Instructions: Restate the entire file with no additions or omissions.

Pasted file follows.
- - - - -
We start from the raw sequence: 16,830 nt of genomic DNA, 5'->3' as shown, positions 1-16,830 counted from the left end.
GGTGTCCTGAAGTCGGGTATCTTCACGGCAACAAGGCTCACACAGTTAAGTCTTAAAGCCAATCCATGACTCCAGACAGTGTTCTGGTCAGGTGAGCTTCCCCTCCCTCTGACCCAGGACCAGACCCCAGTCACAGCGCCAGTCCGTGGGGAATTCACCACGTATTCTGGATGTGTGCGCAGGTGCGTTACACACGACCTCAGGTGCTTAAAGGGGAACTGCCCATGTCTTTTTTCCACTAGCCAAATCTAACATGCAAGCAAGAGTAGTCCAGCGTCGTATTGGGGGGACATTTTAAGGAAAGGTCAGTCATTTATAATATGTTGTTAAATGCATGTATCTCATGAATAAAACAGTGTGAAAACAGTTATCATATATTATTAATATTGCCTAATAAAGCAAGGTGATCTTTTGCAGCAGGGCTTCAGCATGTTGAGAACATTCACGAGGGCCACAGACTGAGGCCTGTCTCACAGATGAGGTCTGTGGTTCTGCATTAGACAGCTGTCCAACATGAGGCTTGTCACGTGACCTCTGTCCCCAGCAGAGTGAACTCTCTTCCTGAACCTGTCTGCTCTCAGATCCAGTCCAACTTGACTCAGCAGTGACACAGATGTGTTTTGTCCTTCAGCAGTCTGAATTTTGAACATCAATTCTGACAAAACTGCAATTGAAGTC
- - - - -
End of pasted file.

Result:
We start from the raw sequence: 16,830 nt of genomic DNA, 5'->3' as shown, positions 1-16,830 counted from the left end.
GGTGTCCTGAAGTCGGGTATCTTCACGGCAACAAGGCTCACACAGTTAAGTCTTAAAGCCAATCCATGACTCCAGACAGTGTTCTGGTCAGGTGAGCTTCCCCTCCCTCTGACCCAGGACCAGACCCCAGTCACAGCGCCAGTCCGTGGGGAATTCACCACGTATTCTGGATGTGTGCGCAGGTGCGTTACACACGACCTCAGGTGCTTAAAGGGGAACTGCCCATGTCTTTTTTCCACTAGCCAAATCTAACATGCAAGCAAGAGTAGTCCAGCGTCGTATTGGGGGGACATTTTAAGGAAAGGTCAGTCATTTATAATATGTTGTTAAATGCATGTATCTCATGAATAAAACAGTGTGAAAACAGTTATCATATATTATTAATATTGCCTAATAAAGCAAGGTGATCTTTTGCAGCAGGGCTTCAGCATGTTGAGAACATTCACGAGGGCCACAGACTGAGGCCTGTCTCACAGATGAGGTCTGTGGTTCTGCATTAGACAGCTGTCCAACATGAGGCTTGTCACGTGACCTCTGTCCCCAGCAGAGTGAACTCTCTTCCTGAACCTGTCTGCTCTCAGATCCAGTCCAACTTGACTCAGCAGTGACACAGATGTGTTTTGTCCTTCAGCAGTCTGAATTTTGAACATCAATTCTGACAAAACTGCAATTGAAGTC